In the Epic vs. Apple Trial today, Epic revealed Apple memo's discussing whether the 70-30 Split with Developers would stand over time
It's being reported this afternoon that Apple Inc.’s top executive in charge of the App Store floated the idea of cutting its fees a decade ago when the store reached $1 billion in profitability, according to evidence presented by Epic Games Inc. in its trial with the iPhone maker.
Phil Schiller, who runs the App Store and was previously Apple’s marketing chief, in 2011 asked Eddy Cue, the head of services, whether "we think our 70/30 split will last forever?"
The question refers to the 30% cut Apple takes from developers for paid app downloads, in-app purchases, and subscriptions bought on apps within the store. In a July 2011 email, Schiller said he was a "staunch supporter" of the fee, but didn’t believe it would remain "unchanged forever."
The 30% fee and the rules regarding in-app purchases are two of the central issues to Epic’s lawsuit against Apple, alleging the iPhone maker’s actions are anticompetitive and unfairly deprive Epic of revenue.
Apple, responding to the email, said Schiller didn’t say in 2011 whether the App Store made $1 billion in profit and and there is no indication the fee structure is tied to the profit produced by the App Store.
Apple tweaked its App Store fees in 2016, reducing its commission from 30% to 15% for the second year of users who subscribe to a service. Late last year, Apple started a program to cut fees from 30% to 15% for developers who generated $1 million or less in the previous calendar year. Still, the 30% level remains in some cases, including for developers like Epic who make more than $1 million a year. For more on this read the full Bloomberg report.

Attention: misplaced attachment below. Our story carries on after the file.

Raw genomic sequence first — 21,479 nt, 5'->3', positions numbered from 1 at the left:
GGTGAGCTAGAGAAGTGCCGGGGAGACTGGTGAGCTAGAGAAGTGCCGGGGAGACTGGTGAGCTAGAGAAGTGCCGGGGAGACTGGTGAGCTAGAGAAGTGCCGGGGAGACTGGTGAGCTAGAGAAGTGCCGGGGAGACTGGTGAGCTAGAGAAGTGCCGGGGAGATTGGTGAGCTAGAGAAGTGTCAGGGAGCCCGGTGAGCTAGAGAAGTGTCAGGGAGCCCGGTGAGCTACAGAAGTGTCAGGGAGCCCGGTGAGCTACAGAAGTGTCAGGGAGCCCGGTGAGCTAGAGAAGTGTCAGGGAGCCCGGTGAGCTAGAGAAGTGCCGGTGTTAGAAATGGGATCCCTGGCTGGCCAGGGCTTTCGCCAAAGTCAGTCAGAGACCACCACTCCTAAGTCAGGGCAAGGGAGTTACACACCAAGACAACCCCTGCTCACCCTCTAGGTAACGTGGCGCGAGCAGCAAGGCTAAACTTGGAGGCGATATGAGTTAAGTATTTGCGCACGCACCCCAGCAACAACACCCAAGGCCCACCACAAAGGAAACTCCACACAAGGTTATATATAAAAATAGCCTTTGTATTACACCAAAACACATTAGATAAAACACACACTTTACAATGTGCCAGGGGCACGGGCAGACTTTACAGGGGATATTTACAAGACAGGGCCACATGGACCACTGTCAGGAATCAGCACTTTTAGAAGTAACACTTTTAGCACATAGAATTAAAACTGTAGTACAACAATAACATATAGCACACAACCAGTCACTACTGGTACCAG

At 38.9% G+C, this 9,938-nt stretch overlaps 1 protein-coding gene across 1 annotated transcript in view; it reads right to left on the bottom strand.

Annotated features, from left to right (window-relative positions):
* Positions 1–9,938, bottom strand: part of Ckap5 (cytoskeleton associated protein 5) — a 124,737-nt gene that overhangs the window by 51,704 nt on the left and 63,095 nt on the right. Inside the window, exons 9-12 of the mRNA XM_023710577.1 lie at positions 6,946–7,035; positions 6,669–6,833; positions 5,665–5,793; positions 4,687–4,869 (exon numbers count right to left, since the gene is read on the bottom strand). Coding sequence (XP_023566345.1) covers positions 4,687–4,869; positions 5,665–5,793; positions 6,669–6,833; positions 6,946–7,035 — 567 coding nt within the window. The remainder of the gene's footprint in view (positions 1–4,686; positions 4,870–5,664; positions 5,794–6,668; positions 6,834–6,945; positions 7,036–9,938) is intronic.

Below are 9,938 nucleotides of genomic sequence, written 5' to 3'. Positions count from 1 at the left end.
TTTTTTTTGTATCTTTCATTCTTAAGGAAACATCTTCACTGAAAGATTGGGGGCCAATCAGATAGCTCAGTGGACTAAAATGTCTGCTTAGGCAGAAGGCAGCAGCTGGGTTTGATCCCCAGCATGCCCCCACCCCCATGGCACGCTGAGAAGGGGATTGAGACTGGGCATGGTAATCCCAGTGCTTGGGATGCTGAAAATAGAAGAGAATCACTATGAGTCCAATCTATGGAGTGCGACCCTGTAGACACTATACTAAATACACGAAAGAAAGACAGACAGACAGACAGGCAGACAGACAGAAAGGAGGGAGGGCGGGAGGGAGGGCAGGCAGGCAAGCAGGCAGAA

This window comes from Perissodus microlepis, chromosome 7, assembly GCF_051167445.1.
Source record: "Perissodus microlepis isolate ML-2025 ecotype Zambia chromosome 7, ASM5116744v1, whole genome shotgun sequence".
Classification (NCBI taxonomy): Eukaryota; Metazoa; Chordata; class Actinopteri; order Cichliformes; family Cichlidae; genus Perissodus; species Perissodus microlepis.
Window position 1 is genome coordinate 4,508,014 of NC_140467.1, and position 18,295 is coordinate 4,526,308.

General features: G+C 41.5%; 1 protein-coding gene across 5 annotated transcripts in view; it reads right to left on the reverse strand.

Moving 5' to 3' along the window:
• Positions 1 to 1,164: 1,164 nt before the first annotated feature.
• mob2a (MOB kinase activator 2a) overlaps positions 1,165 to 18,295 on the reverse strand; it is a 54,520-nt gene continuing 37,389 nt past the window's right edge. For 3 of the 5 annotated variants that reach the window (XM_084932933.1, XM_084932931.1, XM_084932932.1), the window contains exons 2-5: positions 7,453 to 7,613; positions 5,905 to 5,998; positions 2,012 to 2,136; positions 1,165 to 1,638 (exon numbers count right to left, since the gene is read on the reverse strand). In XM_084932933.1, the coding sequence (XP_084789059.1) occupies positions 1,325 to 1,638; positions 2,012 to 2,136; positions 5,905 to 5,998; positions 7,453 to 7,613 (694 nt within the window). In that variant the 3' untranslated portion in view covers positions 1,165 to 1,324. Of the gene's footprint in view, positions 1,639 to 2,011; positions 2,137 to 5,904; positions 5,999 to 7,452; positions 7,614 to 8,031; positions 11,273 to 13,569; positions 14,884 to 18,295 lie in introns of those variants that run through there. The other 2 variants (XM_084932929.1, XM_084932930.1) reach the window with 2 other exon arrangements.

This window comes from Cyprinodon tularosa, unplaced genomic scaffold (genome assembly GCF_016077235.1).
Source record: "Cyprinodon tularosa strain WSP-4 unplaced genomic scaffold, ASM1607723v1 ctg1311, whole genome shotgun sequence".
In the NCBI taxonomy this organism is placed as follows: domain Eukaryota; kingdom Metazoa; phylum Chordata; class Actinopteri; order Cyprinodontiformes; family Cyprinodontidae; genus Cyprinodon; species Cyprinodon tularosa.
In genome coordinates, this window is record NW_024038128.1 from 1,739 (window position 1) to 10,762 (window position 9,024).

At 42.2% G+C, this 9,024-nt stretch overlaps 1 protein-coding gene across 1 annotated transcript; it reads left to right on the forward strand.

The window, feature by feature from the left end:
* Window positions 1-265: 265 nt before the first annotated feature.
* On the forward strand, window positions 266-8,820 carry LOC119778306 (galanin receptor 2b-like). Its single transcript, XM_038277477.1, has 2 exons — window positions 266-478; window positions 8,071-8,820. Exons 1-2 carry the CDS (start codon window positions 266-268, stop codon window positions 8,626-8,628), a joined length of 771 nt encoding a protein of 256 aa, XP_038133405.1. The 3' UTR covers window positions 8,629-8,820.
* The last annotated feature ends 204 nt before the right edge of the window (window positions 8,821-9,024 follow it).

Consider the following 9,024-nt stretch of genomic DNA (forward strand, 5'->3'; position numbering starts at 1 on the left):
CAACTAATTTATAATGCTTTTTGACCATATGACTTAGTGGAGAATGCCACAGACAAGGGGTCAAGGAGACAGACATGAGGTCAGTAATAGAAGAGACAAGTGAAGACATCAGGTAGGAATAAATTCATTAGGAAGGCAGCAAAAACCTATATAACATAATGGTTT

In a secondary Bloomberg report, Apple attorney Karen Dunn said at the start of an antitrust trial Monday in Oakland, California, that Epic is trying to "undo" Apple’s home-grown marketplace that has given rise to lucrative app businesses and earned consumer trust.
Epic is here, demanding that this court force Apple to let into its App Store untested and untrusted apps and app stores, which is something Apple has never done," Dunn told U.S. District Judge Yvonne Gonzalez Rogers, who is hearing the case without a jury. "Apple’s unwavering commitment to safety, security, reliability and quality does not allow that, and the antitrust laws do not require it."
Later today Apple's CEO Tim Cook and VP Hardware Craig Federighi took the stand as well as Tim Sweeny CEO of Epic Games. For details, read Bloomberg's second report here.